These studies remain challenging because modern ethical standards for experiments using humans state that subjects should not be exposed to situations of extreme psychological stress, and indeed human study participants are told they can stop at any time, giving them control over the experimental situation in a manner that does not mimic real-life stress. Several laboratories have succeeded in simulating the effects of uncontrolled stress by having study participants watch disturbing movies or, as done by the Sinha group, briefly imagine their own stressful experiences to tap into their reactions.
One question that still perplexes researchers is why the brain has built-in mechanisms to weaken its highest cognitive functions. We still do not know for sure, but the triggering of these primal reactions may perhaps have saved human lives when a predatory wild animal was lurking in the bushes. If we suddenly see a tiger burning bright in the forest, it is far more useful to freeze so that the animal cannot see us than to be remembering the words of William Blake’s poem.
Absent our slow, deliberate higher-brain networks, primitive brain pathways can stop us on a dime or ready us to flee. These mechanisms may serve a similar function when we face danger in the modern world—say, when a reckless driver cuts us off and we need to slam on the brakes. If we remain in this state, though, prefrontal function weakens, a devastating handicap in circumstances where we need to engage in complex decision-making about a loved one’s serious medical condition or organize an important project on a tight deadline.
Get Ahold of Yourself
A logical response to our growing understanding of the jitters is to devise strategies to keep our neural-control center intact. Scientists hope that understanding the molecular events that cause the brain to degenerate from a “reflective” to a “reflexive” state may lead to better treatments for stress disorders. Some of these insights confirm what we already know. Training for emergencies or for military service is all about teaching the basal ganglia and other brain structures to learn the automatic reactions needed to survive. Animal research suggests that the sense of psychological control that becomes second nature to a soldier or emergency medical technician remains the deciding factor in whether we fall apart during stress. Public speaking exhilarates those who feel confident before an audience. For others, it induces nothing but terror, and their minds “go blank.”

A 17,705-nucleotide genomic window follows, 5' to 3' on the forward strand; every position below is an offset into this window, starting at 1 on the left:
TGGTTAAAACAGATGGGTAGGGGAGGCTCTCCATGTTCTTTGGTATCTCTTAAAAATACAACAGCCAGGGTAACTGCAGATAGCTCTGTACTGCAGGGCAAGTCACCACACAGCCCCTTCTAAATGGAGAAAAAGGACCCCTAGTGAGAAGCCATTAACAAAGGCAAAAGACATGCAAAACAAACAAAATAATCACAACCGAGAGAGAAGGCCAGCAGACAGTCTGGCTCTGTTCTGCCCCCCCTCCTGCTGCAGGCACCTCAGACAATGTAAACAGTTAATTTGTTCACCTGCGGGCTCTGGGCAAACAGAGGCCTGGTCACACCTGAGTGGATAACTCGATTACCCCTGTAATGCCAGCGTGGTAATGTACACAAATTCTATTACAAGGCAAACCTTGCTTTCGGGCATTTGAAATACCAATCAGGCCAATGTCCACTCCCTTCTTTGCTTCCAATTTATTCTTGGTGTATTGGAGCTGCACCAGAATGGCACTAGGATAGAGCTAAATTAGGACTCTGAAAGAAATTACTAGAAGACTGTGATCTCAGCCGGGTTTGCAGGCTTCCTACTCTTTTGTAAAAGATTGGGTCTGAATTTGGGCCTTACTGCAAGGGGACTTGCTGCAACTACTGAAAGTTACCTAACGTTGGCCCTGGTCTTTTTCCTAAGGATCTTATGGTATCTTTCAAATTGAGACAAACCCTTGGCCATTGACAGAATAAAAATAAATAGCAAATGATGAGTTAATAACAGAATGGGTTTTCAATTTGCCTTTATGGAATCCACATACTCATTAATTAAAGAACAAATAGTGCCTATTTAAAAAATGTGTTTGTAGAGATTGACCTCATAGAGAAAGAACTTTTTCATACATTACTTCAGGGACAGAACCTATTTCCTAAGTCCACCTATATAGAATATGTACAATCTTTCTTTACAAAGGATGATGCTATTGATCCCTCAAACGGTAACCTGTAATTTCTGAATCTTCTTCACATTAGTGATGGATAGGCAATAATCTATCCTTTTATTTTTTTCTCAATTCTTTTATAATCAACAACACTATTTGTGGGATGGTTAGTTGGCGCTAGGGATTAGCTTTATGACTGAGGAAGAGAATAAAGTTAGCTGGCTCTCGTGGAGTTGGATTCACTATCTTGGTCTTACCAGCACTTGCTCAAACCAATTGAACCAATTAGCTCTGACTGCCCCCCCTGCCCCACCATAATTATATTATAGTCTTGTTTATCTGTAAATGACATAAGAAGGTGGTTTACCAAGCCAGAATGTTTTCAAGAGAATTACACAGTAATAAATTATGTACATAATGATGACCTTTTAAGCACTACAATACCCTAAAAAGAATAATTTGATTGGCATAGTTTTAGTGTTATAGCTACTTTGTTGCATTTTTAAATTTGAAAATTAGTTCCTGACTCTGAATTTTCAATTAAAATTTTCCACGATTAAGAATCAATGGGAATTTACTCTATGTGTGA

The routines of the drill sergeant are mirrored by animal studies that show that juveniles grow up to be more capable in handling stress if they have had multiple, successful experiences confronting mild stress in their youth. Similarly, human studies indicate that success in managing challenging situations can build resilience. In contrast, if children stumble through these experiences, they can become more sensitive to and burdened by stress and depression when they grow up.
Clues to new treatments may be slowly emerging from the lab. The drug prazosin, a generic therapy for blood pressure that blocks some of norepinephrine’s detrimental actions, appears to decrease both alcohol cravings and levels of consumption. In 2011 Sherry McKee of Yale and her colleagues found that another generic medication for blood pressure, called guanfacine, can inhibit some stress reactions and strengthen prefrontal cortical networks, helping people to resist smoking during stress exposure. (Arnsten and Yale University received royalties from Shire Pharmaceuticals for an extended-release form of guanfacine used for treatment of attention-deficit hyperactivity disorder for children and adolescents but did not receive royalties for the immediate-release form of the drug used in adults in this study.) Further, many labs have shown that behavioral strategies such as relaxation, deep breathing and meditation can reduce the stress response.
And what about that sense of control? Perhaps by learning about how the brain reacts to stress, you may come away with an enhanced sense of control. So maybe the next time you are taking a test or speaking in public and your mind goes blank, you can say to yourself, “This is just my brain trying to save me from a tiger.” Maybe it will bring a comforting smile to your face even if it does not bring the correct answer or word to mind.